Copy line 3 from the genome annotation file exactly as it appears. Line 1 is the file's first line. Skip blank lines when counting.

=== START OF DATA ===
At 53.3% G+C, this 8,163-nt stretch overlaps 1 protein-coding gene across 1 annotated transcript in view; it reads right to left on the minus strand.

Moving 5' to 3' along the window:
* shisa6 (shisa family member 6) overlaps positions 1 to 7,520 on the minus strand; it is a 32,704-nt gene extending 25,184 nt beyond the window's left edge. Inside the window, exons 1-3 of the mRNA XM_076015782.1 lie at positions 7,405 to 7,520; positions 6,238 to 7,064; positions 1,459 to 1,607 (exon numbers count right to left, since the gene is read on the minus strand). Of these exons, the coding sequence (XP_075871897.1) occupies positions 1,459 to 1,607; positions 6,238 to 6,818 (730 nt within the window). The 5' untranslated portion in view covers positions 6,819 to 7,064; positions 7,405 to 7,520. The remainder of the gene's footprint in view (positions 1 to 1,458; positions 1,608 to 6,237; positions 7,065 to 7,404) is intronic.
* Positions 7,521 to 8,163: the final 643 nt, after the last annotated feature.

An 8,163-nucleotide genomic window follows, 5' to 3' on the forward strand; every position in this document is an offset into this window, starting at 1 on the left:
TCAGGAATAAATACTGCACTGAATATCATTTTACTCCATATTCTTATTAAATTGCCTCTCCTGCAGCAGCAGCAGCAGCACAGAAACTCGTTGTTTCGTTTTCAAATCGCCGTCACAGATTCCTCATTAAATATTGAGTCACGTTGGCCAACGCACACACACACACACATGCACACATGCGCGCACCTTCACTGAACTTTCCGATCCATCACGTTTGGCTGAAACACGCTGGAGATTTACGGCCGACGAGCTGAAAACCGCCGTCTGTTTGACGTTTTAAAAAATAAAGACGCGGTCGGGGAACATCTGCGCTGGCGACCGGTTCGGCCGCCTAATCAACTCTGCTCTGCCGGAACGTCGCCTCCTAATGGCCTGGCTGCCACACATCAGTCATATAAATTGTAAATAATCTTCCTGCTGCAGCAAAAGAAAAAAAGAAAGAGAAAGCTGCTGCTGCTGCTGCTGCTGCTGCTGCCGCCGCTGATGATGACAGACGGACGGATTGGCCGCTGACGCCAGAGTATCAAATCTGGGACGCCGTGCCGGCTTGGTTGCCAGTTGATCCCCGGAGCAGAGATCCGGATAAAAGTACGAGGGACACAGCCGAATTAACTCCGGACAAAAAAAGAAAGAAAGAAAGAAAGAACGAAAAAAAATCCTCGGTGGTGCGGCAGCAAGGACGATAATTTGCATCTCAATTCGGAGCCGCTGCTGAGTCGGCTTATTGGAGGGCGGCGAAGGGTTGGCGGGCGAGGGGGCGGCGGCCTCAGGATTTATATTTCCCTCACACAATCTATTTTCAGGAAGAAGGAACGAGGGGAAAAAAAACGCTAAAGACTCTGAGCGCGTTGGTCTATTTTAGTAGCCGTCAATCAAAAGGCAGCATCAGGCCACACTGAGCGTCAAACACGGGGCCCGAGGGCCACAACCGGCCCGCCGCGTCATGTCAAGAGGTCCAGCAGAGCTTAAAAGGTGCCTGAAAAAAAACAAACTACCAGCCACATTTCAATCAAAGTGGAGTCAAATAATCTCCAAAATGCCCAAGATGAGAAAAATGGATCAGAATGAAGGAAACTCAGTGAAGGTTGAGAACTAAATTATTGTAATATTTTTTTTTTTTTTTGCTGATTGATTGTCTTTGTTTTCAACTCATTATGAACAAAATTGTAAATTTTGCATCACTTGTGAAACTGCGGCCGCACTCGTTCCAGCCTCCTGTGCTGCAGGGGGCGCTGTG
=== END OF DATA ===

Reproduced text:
* shisa6 (shisa family member 6) overlaps positions 1 to 7,520 on the minus strand; it is a 32,704-nt gene extending 25,184 nt beyond the window's left edge. Inside the window, exons 1-3 of the mRNA XM_076015782.1 lie at positions 7,405 to 7,520; positions 6,238 to 7,064; positions 1,459 to 1,607 (exon numbers count right to left, since the gene is read on the minus strand). Of these exons, the coding sequence (XP_075871897.1) occupies positions 1,459 to 1,607; positions 6,238 to 6,818 (730 nt within the window). The 5' untranslated portion in view covers positions 6,819 to 7,064; positions 7,405 to 7,520. The remainder of the gene's footprint in view (positions 1 to 1,458; positions 1,608 to 6,237; positions 7,065 to 7,404) is intronic.